Then they began to climb and they were going to the East it seemed, and then it darkened and they were in a storm, the rain so thick it seemed like flying through a waterfall, and then they were out and Compie turned his head and grinned and pointed and there, ahead, all he could see, as wide as all the world, great, high, and unbelievably white in the sun, was the square top of Kilimanjaro. And then he knew that there was where he was going.” —from The Snows of Kilimanjaro
Often I sit by the kitchen window with a cup of coffee and read a story by Ernest Hemingway, to remind myself that good short-story writing still exists—at least it did until 1961. His sparse, direct style, known for what he left out as much as for what he included, holds my interest. Some consider his work manly–whatever that means–and unlike the wordy, flowery prose of William Faulkner. Either you like Faulkner or you like Hemingway, and for good reason: they didn’t like each other; each gossiped in print about the other’s writing.
Hemingway wrote about strong topics like death, or broken relationships. His stories often included alcohol, or guns. “You do know that he committed suicide?” my wife has said to me, more than once.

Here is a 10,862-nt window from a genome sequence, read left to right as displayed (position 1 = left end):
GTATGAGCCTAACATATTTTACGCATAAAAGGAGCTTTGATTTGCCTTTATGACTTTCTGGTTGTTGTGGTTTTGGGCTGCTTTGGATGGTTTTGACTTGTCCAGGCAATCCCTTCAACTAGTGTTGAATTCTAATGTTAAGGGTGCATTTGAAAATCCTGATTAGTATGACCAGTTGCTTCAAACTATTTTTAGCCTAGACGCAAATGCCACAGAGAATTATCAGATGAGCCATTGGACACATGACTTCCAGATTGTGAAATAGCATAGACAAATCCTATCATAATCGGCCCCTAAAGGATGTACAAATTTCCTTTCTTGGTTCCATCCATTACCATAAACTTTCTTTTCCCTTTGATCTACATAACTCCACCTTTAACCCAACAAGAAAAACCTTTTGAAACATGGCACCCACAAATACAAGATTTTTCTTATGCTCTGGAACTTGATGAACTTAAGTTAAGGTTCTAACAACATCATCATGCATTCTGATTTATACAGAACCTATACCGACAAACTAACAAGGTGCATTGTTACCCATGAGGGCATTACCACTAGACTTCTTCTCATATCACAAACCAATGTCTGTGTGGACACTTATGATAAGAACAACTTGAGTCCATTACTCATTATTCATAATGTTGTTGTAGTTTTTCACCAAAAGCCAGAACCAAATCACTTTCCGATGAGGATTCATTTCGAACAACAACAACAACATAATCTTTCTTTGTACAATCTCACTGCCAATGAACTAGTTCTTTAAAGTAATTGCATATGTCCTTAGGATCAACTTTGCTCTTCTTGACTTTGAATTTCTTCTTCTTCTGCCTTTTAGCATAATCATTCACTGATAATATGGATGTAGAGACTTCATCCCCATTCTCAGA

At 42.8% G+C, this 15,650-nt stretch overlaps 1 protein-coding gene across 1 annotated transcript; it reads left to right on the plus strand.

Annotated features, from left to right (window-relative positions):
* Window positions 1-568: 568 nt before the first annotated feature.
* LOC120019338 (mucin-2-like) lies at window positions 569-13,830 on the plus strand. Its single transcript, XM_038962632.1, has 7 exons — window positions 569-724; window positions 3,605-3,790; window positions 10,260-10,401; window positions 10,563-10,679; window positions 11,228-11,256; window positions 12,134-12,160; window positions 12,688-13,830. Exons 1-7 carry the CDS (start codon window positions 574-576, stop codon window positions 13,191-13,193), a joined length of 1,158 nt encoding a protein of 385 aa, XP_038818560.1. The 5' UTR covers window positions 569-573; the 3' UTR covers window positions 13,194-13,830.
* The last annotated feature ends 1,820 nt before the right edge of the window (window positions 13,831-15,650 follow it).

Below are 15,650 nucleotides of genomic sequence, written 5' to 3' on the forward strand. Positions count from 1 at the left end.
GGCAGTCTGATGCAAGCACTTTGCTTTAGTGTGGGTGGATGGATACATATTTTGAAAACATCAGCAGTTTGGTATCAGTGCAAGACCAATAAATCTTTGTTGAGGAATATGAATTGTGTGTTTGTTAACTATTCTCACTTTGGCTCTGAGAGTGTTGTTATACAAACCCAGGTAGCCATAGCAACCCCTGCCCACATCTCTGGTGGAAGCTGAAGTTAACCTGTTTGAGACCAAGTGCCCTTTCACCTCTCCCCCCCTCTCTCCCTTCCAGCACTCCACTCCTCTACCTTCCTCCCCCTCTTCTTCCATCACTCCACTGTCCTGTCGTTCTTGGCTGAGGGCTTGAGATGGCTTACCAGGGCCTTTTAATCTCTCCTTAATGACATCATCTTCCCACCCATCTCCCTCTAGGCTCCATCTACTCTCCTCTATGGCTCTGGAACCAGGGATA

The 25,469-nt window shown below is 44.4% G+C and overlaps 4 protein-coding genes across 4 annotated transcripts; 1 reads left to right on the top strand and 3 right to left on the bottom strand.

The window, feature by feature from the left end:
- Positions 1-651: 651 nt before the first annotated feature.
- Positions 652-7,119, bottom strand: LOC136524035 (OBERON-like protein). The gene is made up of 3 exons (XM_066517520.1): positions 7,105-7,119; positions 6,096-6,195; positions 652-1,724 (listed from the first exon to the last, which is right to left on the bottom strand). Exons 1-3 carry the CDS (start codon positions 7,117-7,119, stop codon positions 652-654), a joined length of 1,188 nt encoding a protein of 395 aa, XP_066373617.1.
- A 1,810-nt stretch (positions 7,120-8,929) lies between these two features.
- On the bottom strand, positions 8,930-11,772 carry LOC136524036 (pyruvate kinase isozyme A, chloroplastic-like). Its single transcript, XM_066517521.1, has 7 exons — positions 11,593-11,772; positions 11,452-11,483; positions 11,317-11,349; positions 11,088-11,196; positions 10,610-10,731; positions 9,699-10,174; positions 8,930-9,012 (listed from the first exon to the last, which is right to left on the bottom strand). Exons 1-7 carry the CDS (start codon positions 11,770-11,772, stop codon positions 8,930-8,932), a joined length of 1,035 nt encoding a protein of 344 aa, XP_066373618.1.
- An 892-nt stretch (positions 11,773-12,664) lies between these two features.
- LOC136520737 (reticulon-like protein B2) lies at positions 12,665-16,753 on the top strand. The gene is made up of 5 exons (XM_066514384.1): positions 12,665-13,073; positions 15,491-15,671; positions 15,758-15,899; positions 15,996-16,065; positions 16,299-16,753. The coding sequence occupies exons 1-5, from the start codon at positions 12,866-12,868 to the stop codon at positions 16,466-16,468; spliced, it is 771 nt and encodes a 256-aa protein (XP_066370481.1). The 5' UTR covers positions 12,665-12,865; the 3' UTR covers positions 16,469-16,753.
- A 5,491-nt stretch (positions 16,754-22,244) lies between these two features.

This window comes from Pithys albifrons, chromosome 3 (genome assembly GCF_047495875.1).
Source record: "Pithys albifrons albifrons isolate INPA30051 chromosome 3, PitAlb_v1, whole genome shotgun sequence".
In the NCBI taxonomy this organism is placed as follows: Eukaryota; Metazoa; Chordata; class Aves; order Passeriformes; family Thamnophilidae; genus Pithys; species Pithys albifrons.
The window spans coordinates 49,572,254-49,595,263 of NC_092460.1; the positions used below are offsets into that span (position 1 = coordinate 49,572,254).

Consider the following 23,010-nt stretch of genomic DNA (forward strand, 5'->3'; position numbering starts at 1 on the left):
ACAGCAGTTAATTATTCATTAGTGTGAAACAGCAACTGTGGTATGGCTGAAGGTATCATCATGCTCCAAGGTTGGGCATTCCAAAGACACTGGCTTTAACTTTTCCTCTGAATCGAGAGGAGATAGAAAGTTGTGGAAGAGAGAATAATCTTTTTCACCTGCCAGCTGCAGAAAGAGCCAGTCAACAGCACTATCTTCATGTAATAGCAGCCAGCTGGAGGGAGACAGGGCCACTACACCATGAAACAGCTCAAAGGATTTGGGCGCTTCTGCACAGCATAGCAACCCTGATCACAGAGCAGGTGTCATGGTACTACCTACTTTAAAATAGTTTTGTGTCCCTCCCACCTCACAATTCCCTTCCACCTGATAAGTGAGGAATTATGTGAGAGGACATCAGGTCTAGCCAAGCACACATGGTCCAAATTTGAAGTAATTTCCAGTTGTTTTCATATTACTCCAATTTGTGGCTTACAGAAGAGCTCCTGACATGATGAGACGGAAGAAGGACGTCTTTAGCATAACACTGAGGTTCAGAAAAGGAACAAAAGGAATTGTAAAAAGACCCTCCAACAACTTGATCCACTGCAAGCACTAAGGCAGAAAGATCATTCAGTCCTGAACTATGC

My wife is a Faulkner fan.
The above quote from The Snows of Kilimanjaro can be found on the last page of the story, and describes the fevered delirium of a dying man in a cot, in a tent, stranded in the wilderness of Africa. It takes a second reading of the page to discover when reality ends and when his death begins. But in his mind it’s a happy ending as the rain and the snows cool his fever.
This diversion halfway around the world is brought to you on behalf of Daughter Number One, who is presently in Africa to visit two friends in the Peace Corps. After an initial day with Rachel in Ethiopia (where the coffee is terrific, she said), she flew off to Jenny Beth in Tanzania and to rendezvous with a third friend, Natalie. She’ll return to Ethiopia and stay with Rachel for a couple of weeks before coming home. Here’s the full text of an e-mail from a week ago, and we haven’t heard a word since:
Subject line: “I’m in Tanzania with Jenny Beth and Natalie.”
Body of e-mail: “That’s all. The coffee isn’t as good here. We are at Lake Victoria and will go to Kilimanjaro soon!”
When you get back to an internet cafe, tell me if the top is really square, Marya.